I won’t lie, it was a difficult read. It was upsetting, heart-breaking but it really resonated with me.

The novel follows Charlie, a young girl recovering from a suicide attempt who is just trying to navigate this often challenging world, with the weight of her past still hanging on her shoulders. When we meet Charlie, she is in a rehab/psychiatric ward following her suicide attempt. She is silent, bandaged up and broken. Surrounded by other young girls all suffering from the same affliction, Charlie begins to heal, begins talking again and tries to face up to her past.


“Everyone has that moment I think, the moment when something so momentous happens that it rips your very being into small pieces. And then you have to stop. For a long time, you gather your pieces. And it takes such a very long time, not to fit them back together, but to assemble them in a new way, not necessarily a better way. More, a way you can live with until you know for certain that this piece should go there, and that one there.”


All of the girls Charlie is surrounded by are different. They are each in their own way, in pieces. Glasgow slowly develops each of their characters to highlight that there is no one way that mental illness affects people. For Charlie, she cuts herself away with shards of broken glass, for Blue, she sticks needles in her body to get away from the pain and for Isis there is fire leaving circular scars across her body. They all feel their pain in their own way just as they all must recover in their own way.

For Charlie, recovery is a rollercoaster of ups and downs. When she leaves the safety net of the rehab/psychiatric ward, she finds herself under the blazing sun in Tucson and soon begins to try and get her life back on track. She finds a job, a place to live and tries to begin to heal but her past is always close behind her. It is here that she meets Riley West, an ex-musician, alcoholic and a drug user battling his own demons. It is at this point that Glasgow could easily have taken this down the root that so many other authors do (girl is struggling, boy is struggling, girl meets boy, they fix each other and drive off into the sunset) but she doesn’t. She makes it clear that Riley is not the answer to all of Charlie’s problem, in fact, he becomes part of the cause.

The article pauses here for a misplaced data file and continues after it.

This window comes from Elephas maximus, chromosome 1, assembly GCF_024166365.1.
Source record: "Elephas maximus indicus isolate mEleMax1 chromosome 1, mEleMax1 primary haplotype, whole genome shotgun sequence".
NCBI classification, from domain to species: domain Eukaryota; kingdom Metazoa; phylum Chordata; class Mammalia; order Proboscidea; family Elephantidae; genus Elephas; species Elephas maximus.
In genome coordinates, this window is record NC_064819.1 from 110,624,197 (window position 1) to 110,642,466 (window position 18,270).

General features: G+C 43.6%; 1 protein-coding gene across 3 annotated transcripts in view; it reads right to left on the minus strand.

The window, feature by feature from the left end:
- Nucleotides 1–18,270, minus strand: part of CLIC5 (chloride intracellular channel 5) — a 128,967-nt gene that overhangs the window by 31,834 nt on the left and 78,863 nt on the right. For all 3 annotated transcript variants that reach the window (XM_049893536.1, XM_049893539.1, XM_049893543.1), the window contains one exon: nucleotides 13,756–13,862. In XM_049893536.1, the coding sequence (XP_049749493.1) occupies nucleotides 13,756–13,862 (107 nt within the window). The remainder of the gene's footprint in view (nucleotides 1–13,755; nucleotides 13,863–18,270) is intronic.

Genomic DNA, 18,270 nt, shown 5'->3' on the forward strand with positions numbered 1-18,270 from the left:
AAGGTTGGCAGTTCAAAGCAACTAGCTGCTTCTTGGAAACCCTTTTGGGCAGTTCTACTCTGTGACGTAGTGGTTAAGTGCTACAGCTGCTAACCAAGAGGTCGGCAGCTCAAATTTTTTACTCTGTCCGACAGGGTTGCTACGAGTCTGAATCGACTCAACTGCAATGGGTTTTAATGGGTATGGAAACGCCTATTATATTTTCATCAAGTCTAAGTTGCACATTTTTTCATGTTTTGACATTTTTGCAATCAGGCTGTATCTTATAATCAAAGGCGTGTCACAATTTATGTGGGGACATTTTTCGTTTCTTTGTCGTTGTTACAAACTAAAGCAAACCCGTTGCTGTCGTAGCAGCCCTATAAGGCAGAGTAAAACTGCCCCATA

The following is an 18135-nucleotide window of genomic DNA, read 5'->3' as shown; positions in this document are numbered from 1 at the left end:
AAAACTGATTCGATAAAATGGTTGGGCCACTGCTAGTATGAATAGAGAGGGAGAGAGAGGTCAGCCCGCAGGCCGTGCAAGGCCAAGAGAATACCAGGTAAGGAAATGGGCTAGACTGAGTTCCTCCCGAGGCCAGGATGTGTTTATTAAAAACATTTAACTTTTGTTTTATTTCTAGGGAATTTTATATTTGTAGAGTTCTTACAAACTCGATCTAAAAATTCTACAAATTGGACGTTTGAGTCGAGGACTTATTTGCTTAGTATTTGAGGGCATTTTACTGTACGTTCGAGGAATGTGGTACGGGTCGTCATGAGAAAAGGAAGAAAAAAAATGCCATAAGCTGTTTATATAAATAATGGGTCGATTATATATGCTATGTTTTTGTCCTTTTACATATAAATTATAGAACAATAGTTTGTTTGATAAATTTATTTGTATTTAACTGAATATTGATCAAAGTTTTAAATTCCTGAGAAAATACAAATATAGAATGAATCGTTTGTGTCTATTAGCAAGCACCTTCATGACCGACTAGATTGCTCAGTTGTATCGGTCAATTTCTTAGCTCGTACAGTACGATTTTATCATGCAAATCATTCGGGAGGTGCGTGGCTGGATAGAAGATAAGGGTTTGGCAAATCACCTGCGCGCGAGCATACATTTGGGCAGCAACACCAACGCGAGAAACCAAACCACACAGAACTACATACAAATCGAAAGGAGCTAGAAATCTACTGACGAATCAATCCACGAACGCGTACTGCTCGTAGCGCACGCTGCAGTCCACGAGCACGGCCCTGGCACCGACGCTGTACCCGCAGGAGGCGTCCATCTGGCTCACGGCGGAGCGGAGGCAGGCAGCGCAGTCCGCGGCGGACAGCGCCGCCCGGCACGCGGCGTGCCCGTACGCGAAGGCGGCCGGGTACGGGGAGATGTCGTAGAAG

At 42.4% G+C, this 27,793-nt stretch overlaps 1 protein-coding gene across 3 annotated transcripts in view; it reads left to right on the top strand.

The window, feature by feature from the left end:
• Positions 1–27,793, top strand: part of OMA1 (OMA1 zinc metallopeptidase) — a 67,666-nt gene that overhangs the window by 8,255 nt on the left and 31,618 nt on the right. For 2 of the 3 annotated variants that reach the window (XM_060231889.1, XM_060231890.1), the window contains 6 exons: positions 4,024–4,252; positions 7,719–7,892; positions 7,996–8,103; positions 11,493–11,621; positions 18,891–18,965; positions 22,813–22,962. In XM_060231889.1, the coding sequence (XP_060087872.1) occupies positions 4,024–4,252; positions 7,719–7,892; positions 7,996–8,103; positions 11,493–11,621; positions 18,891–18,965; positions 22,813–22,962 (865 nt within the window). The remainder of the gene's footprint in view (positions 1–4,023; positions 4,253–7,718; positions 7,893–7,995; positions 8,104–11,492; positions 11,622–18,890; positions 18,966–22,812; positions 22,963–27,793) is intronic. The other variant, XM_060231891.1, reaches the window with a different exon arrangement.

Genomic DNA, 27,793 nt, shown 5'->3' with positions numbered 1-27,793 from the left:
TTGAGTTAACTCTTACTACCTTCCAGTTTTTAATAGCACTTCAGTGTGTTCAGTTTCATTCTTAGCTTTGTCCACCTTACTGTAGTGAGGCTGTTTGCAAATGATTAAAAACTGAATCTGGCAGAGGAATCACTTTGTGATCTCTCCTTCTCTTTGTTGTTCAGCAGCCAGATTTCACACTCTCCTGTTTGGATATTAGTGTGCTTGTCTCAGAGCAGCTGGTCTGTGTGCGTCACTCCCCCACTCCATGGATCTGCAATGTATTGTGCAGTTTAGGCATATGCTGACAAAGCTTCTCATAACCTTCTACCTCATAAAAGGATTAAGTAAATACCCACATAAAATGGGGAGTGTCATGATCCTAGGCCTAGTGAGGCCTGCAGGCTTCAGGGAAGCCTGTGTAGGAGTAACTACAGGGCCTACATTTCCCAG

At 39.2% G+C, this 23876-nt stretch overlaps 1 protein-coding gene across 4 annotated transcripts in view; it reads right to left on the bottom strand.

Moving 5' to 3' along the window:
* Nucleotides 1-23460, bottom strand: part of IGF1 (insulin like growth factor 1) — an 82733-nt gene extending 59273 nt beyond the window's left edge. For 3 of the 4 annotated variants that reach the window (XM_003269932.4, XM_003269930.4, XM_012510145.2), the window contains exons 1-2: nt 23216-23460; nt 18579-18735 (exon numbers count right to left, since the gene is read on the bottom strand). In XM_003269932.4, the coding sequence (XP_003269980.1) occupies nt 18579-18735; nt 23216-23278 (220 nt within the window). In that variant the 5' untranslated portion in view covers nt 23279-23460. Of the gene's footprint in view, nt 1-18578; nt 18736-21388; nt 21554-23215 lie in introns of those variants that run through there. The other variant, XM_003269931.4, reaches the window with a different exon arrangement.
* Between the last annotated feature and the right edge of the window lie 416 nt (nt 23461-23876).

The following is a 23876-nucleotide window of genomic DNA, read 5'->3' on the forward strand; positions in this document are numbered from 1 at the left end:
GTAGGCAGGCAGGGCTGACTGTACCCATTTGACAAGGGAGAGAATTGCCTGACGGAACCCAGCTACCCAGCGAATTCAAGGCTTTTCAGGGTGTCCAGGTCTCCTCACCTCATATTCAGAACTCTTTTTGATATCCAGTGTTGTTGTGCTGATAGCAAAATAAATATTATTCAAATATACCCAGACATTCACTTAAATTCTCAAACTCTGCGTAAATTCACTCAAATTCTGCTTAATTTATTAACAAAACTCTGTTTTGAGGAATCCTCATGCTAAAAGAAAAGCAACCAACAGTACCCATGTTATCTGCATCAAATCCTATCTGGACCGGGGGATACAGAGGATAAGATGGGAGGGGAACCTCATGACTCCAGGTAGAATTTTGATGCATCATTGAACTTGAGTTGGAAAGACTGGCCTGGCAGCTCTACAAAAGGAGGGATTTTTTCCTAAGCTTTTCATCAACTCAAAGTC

Glasgow’s deeply emotional and at times witty writing style complimented the story perfectly. There was just the right amount of dark humour coupled with beautifully written philosophical observations for this story to grip me completely. I couldn’t put this book down because I needed to know what happened to Charlie and whether she was okay. I would love to tell you that this book has a happy ending, but it is more realistic that is doesn’t. It does, however, offer the reader a hopeful ending. Charlie is still dealing with her mental health problems, fighting off the urge to turn away from the world and to self-harm, but she is trying.

So, whilst this is a powerful yet painful read, it is also a hopeful one. For anyone out there struggling with mental health issues, this story may make you feel less alone and more understood.


Thanks for reading! I know this has been a particularly long and serious review but I felt I had to do this book justice. This book deals with a lot of sensitive subjects that may be harmful to some readers so do bear this in mind before picking it up. If you’ve read this book then let me know what you thought in the comments below!

T5T: Tropes I’d Like To See More Of

T5T: Tropes I’d Like To See More Of

Hello, lovelies!

Welcome back to another Top 5 Tuesday! If you aren’t familiar with Top 5 Tuesday, it is a group here on WordPress now currently run by Shanah over at BionicBookWorm, that features a different book related topic each week.

I didn’t take part in Top 5 Tuesday last week so I have decided to use last week’s topic for this post as it was a good one.

If you’re taking part in this week’s Top 5 Tuesday or if you’ve done a similar post in the past, then please leave a link to your post in the comments and I’ll check it out.


Top 5 Tropes I’d Like To See More Of:

  1. Unlikely friendships/relationships

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Think of The Breakfast Club but in book form and you’ll understand what I mean. I am a sucker for the typical popular athlete falling for a bookworm Americanised trope that fills the pages of most popular YA novels. No matter how hard I try, I simply can’t deny the stupid grin on my face when the unlikely couple finally realise they are perfect for each other.

  1. Close-knit/Supportive Families


Every other book I read seems to use the dysfunctional family format trope to surround their protagonist in tragedy so it’s always refreshing to read a book where family is not the root of the protagonists’ problems. My favourite example of this is To All The Boys I’ve Loved Before by Jenny Han. I mentioned this in my review of the second book in the series but the scenes with Lara Jean and her family are so pure and lovely.

  1. Strong Female Leads


This is so easy to get wrong but when it’s done right, there’s nothing quite like it. My favourite examples of this are definitely Katniss Everdeen from The Hunger Games Trilogy by Suzanne Collins and Izzy O’Neill from The Exact Opposite of Okay by Laura Steven.

  1. The Fall of Society/ The World Inverted